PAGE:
The great duality: the body and the mind. The ethereal and the ephemeral. High and low. I've been thinking a lot about the low recently, especially while reading a certain postmodern piece of classic literature, Molloy. Meanwhile, Portnoy's Complaint has led me to start thinking about the parent-child dynamic, and I realized that in Hot Love on the Wing poor Gabriel is trapped in the middle. Read on.

Like Sancho Panza she rebutted his criticism with the body. She ate, she laughed, and her bromides were saturated with undeniable truth. “You like what you like.” “Bad things come in threes.” And when the old man droned, they’re taking steps to preserve Bach’s original manuscripts in Leipzig, she listened interested and let him go on.

But his lean figure betrayed an inability to see things from her side. He ate like a bird and his health suffered. After a long day he was neurasthenic. He used Preparation H the way an 8-year-old used whip cream. She guffawed at sitcoms while he lined the bathroom floor with magazines. Bracelets jingling like a small animal's bell, she poured wine through the gap in her incisors. The blue TV glow cast reels in her chinked eyes. Her back hurt sometimes so she sat on the floor flushed, while he chased windmills and dreamed of glory.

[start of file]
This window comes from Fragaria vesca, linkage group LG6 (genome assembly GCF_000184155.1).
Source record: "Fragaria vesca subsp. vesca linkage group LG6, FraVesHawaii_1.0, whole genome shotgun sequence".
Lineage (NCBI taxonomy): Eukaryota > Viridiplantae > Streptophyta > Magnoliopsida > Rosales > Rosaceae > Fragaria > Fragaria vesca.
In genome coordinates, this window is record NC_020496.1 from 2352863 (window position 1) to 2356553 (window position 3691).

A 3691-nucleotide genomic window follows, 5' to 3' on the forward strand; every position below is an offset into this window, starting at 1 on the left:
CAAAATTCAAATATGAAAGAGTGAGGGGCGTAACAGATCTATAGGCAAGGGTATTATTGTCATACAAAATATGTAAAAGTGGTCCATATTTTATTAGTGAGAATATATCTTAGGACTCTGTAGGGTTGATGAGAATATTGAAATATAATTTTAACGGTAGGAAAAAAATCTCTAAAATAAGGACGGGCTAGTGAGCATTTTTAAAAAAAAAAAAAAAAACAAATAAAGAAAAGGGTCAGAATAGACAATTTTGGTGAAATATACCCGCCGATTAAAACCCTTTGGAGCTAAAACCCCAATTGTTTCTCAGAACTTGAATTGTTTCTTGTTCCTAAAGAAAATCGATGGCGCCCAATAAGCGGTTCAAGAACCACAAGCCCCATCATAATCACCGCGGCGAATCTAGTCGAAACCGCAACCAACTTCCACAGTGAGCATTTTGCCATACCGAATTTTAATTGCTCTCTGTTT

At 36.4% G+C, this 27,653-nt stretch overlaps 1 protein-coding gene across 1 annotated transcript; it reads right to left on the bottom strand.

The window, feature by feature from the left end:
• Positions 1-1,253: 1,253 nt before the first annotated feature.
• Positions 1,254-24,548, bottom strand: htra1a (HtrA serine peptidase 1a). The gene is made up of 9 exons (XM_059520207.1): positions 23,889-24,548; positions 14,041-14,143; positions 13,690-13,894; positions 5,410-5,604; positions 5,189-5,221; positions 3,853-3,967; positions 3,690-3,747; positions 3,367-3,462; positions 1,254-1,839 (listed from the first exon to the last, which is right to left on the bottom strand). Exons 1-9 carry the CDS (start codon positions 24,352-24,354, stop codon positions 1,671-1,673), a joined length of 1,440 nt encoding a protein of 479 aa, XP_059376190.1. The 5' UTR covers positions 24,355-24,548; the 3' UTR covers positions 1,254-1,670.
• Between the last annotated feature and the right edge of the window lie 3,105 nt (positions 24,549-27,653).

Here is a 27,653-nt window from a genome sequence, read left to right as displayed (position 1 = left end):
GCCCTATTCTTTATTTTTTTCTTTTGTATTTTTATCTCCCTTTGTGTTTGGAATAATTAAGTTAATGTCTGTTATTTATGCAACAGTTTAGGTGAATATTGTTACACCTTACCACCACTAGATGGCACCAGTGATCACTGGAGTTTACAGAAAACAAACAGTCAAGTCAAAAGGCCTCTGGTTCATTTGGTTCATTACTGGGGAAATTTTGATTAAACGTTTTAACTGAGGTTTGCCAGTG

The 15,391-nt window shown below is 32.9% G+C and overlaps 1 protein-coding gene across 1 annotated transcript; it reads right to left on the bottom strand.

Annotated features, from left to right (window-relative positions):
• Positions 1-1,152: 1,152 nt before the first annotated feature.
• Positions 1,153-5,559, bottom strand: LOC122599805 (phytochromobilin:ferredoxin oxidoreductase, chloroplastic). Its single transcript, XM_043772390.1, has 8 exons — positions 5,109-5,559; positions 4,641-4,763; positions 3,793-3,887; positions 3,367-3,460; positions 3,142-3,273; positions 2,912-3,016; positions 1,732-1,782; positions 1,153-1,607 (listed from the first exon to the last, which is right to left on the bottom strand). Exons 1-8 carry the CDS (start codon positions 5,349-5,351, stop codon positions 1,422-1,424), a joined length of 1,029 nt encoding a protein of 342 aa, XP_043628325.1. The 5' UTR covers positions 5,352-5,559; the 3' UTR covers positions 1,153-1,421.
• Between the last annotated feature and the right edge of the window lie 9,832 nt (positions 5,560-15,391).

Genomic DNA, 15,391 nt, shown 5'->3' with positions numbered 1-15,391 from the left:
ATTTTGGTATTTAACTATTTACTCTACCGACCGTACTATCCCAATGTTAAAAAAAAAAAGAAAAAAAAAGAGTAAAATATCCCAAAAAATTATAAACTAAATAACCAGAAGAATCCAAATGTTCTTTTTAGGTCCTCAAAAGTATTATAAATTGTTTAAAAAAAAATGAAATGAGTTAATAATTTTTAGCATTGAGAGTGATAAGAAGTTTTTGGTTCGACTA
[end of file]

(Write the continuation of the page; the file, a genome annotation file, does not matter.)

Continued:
Friday, March 25, 2011

Metamodernism in a New York Moment

 Imagine being in a garden terrace where American ‘90s jazz plays and the art that hangs on the walls is a menagerie of midcentury color-swerving, obviously Picasso inspired. One particular painting strikes you, this one more Fauvist: a purple blonde clutches a pearl necklace as she emerges, orange-nippled and open-mouthed, from a parlor with sitting chair. Now imagine yourself as the painter, or voyeur or whoever, sitting comfortably in another chair watching self-satisfied. This is how I felt as I ate the steak au poivre avec pomme frites. This reminded me what it was like to be in love.

And I wish I could transmit the same feeling to you – it is so luxurious, so serene. So I looked up to the sky through the swinging beech branches that clamber over the black fire escapes and brown brick apartments and stored in my memory what New York was like.

Maybe I would do better to show you in a story of my own, how it feels to be in love. But that’s so 20th century, not metamodern at all. Or is it?

Thursday, March 24, 2011

Tazmanian Devilish vs. Hurricanal

Sometimes in an attempt to express myself I invent neologisms like “hurricanal,” meaning to feel like being trapped in a whirlwind. But as a colleague has pointed out, you can’t get away with just adding the suffix “al” der. Latin to any noun to make it an adjective. What would you say then I asked.